What do the names Harry Potter, Hermione Granger, and Ron Weasley mean by themselves in Harry Potter and the Sorcerer's Stone? More precisely, do they symbolize something?

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Most of us have already read one or more of the Harry Potter books or watched one or more of the movies. Because of that, we already have an excellent understanding of who Harry, Ron, and Hermoine are as characters. However, it's still possible to go back and look at...

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Most of us have already read one or more of the Harry Potter books or watched one or more of the movies. Because of that, we already have an excellent understanding of who Harry, Ron, and Hermoine are as characters. However, it's still possible to go back and look at just their names to see what they can tell us on their own. Here's one reading of it.

First, look at Ron Weasley. It's a simple name, just three syllables, used commonly in places like the United Kingdom. That might tell us that Ron is a simple character. Indeed, that would align with who he's presented as throughout the series. Although Ron is a simple character, he's not a bumbling fool. He's a little weasely if you catch my drift. He's able to figure things out in the moment, weasel his way out of trouble, and act as a great sidekick to Harry.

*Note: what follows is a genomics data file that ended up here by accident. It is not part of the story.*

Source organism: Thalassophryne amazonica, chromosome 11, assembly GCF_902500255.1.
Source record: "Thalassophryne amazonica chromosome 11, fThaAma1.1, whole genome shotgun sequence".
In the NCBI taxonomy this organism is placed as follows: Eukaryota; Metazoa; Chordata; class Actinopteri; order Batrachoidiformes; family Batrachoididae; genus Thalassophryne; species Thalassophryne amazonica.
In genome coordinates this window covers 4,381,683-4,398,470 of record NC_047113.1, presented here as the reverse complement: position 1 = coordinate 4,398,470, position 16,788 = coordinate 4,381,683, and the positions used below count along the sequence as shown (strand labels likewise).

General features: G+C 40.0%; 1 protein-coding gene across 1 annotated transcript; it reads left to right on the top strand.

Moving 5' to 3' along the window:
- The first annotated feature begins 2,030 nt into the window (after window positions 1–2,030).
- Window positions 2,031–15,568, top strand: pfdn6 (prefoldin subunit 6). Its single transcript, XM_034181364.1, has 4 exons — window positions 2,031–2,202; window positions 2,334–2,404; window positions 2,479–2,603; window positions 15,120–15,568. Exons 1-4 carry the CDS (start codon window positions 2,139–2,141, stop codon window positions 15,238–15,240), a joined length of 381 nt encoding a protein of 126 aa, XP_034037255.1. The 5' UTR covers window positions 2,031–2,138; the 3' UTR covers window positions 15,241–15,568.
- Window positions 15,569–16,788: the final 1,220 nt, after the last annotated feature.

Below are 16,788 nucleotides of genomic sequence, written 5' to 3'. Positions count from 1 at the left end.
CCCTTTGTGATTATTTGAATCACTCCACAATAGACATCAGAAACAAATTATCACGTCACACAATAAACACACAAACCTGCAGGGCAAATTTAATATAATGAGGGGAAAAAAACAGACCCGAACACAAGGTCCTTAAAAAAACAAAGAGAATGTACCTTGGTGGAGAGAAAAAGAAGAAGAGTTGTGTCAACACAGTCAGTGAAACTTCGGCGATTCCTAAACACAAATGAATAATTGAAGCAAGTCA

Hermione Granger's name is more complicated than any of the other major characters' names. Hermione is a very unique name. This could speak to Hermione's intellectual side. She's shown throughout the series as being one of the smartest witches in the room at any given moment.

Because Harry Potter is the titular character, it can be difficult to focus solely on his name. However, when we do, I think we see a name that's more similar to Ron's than Hermione's. It's simple—not quite as simple as Ron's, though. Potter might be the more interesting part of the name. It calls back to when last names were sometimes used to describe a person's profession. If that were the case here, Harry would be a potter—someone who pots plants and the like. That's a humble, working-class job. I think given the usage of Harry, itself a working-class name, and Potter, Rowling wanted us to view her titular character as a working-class hero—not someone who was above the common person. Harry confirms this by the way he presents himself throughout the series.

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